Especially since it’s already legal to bribe corporations, and public sector entities. But let’s back up for a minute.
A recent article in The Economist that asks who to punish notes that India’s chief economic adviser wants to (partially) legalize some kinds of bribe-giving. And while your first thought might be bribes are bad, m’kay, it’s actually not a bad idea.
First of all, as Kaushik Basu (who is the chief economic advisor to India’s finance ministry) points out, it’s hard to combat bribery and corruption when the law treats both bribe-giving and bribe-taking as crimes. If someone needs a basic service to be performed on their behalf, and they believe they can only get it by giving a bribe, they will pay the bribe. And they won’t report it because then they can be prosecuted.
Secondly, the bribes he is proposing to legalize are “harassment bribes”, made by a person to get things done to which he is legally entitled. Like filing a police report or getting his tax return processed. Furthermore, Mr. Basu is also proposing that it would still be illegal for the individual demanding the bribe to perform the service to take the bribe. The bribe-giver would be able to file a complaint, and if proven, would be entitled to a refund while the corrupt official would be punished. Moreover, bribes made to bend rules in one’s favour would continue to be illegal for both parties.
This isn’t a bad proposal. First of all, it will make a corrupt official think twice before asking for a bribe knowing that it is much more likely he’ll be reported since it will no longer be a crime for the bribe-giver to give a bribe to facilitate a service to which he is entitled.
Secondly, most “civilized” countries have already legalized such bribes when made to a corporation or a public body. We just call them service payments. Don’t want your package to take four days to go from point A to point B when you know it only takes one, pay an expediting fee. Want more leg room, and actual food, on your flight? Pay an upgrade fee and sit in first class. Don’t want to wait 6 weeks for your passport renewal? Pay the expedite fee and get it in 3 weeks. In each case, you’re getting the exact same service. The only difference is time. Pay less, and you are put in the bottom of the queue. Pay more, and you are moved to the top of the queue. And instead of paying a person directly, you’re paying an organization, which then pays it’s shareholders and executives more money. And even though you don’t pay an individual directly, the individual who sells you the upgrade still benefits. They get to keep their jobs, which they would lose the minute revenue and/or profit drops below a certain threshhold.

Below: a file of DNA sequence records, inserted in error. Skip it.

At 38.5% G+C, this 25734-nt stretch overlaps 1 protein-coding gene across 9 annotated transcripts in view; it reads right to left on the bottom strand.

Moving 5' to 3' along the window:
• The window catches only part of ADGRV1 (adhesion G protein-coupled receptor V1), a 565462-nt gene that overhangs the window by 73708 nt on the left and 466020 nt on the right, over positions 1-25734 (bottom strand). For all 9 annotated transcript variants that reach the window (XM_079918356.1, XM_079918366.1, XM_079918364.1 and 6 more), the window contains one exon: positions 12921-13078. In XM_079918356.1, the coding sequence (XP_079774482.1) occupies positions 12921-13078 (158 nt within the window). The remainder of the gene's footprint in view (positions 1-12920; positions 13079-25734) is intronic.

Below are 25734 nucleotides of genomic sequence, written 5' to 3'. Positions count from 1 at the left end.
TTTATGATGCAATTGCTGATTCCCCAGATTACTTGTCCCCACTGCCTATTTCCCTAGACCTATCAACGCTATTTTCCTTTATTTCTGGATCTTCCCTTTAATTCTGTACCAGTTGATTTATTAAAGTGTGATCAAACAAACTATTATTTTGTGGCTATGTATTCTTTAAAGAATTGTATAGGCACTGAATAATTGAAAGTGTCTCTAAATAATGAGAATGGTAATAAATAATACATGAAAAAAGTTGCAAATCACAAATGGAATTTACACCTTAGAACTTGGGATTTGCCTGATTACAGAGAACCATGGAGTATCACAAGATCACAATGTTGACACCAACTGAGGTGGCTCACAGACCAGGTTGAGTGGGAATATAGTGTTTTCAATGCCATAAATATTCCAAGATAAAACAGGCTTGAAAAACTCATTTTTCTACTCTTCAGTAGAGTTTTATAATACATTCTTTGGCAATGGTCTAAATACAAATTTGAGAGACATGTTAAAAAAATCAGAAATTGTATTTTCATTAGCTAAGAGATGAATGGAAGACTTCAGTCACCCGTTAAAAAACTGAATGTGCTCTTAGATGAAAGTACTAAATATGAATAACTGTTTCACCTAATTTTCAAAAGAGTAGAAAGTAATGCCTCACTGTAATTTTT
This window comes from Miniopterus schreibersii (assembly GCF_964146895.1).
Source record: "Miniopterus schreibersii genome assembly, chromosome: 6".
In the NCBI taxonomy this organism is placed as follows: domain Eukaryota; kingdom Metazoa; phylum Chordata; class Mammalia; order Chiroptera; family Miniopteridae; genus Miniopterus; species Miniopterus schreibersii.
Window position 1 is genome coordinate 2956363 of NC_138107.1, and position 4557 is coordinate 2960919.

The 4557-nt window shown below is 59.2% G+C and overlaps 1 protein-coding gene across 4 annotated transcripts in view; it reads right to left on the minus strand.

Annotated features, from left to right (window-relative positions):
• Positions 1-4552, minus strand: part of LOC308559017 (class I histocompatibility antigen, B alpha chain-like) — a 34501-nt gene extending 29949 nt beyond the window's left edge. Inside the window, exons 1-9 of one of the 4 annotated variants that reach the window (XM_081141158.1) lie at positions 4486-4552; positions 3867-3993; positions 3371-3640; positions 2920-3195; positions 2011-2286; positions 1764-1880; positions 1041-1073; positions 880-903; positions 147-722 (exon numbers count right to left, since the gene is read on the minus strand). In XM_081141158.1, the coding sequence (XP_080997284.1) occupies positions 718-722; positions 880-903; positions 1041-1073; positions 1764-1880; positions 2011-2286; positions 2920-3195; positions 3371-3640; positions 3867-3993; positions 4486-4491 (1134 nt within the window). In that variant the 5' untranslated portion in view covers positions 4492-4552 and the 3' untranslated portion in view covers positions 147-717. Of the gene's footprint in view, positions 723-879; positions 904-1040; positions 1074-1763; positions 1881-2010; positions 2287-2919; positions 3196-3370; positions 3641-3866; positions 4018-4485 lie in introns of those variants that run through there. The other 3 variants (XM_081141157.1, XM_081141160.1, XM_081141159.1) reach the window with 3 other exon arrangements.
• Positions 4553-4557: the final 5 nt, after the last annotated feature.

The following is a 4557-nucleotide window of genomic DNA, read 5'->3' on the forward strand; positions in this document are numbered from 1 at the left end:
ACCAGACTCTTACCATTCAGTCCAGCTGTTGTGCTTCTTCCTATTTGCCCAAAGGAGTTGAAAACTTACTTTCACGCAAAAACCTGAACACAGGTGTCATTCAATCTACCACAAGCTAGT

Finally, in some countries, low level public servants, just like waitstaff in “civilized countries”, are not paid a living wage and need bribes to support their families. Making facilitation payments legal makes sense in those countries where foreigners have no choice but to pay bribes if they want to do business. One way or another, service has to be paid for. And if someone is truly corrupt, you want to make it possible for those impacted to complain without repercussion (unless they are seeking to break the law themselves). Mr. Basu’s proposal may not be perfect, but it certainly is clever.